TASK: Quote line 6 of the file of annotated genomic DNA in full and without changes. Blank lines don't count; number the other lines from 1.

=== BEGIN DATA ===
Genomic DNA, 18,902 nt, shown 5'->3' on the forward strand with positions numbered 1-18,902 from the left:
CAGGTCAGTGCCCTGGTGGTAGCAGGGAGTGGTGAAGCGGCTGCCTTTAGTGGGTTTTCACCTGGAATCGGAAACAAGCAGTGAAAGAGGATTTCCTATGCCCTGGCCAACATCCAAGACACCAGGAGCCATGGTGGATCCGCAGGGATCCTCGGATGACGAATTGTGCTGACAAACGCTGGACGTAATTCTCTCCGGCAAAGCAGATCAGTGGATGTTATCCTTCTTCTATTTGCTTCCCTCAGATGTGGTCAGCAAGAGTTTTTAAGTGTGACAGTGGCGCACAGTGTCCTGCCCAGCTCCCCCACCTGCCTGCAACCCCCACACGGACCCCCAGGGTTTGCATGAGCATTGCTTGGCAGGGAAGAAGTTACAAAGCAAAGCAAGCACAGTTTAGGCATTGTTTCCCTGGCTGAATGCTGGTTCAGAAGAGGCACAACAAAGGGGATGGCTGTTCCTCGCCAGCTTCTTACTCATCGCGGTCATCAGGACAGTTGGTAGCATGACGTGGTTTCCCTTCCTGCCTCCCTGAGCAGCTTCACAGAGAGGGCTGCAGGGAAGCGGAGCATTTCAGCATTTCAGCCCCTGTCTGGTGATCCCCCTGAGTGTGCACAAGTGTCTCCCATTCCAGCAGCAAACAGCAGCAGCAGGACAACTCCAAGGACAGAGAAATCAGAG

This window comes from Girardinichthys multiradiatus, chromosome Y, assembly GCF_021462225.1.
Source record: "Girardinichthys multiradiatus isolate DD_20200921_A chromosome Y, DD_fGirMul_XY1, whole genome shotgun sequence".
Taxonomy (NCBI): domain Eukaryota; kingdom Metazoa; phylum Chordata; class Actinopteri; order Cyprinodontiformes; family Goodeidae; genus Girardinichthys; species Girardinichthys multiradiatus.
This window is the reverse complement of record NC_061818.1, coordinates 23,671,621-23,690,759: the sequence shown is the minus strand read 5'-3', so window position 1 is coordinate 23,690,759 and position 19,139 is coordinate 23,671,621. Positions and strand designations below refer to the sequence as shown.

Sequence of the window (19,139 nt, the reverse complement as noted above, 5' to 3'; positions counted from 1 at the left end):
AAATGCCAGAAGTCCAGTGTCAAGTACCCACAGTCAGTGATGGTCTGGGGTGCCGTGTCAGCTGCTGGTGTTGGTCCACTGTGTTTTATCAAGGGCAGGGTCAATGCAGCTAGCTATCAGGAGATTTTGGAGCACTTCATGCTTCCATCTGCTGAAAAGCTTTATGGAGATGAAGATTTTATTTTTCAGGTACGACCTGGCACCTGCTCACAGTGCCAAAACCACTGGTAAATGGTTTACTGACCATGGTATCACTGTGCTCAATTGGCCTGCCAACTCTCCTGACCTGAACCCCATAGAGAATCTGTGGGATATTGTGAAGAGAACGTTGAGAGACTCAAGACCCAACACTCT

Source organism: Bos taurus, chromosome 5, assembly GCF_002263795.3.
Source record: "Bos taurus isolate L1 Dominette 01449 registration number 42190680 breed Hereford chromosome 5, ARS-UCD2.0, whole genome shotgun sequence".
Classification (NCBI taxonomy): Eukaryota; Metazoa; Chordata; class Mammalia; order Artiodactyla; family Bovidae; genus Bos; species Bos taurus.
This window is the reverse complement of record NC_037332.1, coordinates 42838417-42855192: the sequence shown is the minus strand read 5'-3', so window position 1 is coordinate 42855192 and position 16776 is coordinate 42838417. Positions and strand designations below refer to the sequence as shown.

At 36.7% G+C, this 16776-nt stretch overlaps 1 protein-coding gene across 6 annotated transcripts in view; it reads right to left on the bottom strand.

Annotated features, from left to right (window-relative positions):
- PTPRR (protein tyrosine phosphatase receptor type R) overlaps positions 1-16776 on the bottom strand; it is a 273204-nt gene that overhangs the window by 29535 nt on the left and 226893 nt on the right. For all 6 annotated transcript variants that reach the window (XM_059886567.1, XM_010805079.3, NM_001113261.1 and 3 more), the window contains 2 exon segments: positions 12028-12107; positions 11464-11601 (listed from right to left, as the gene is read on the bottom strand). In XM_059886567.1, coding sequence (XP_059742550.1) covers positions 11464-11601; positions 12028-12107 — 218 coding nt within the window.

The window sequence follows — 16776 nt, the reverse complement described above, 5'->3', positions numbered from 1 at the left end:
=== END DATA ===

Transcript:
This window is the reverse complement of record NC_061818.1, coordinates 23,671,621-23,690,759: the sequence shown is the minus strand read 5'-3', so window position 1 is coordinate 23,690,759 and position 19,139 is coordinate 23,671,621. Positions and strand designations below refer to the sequence as shown.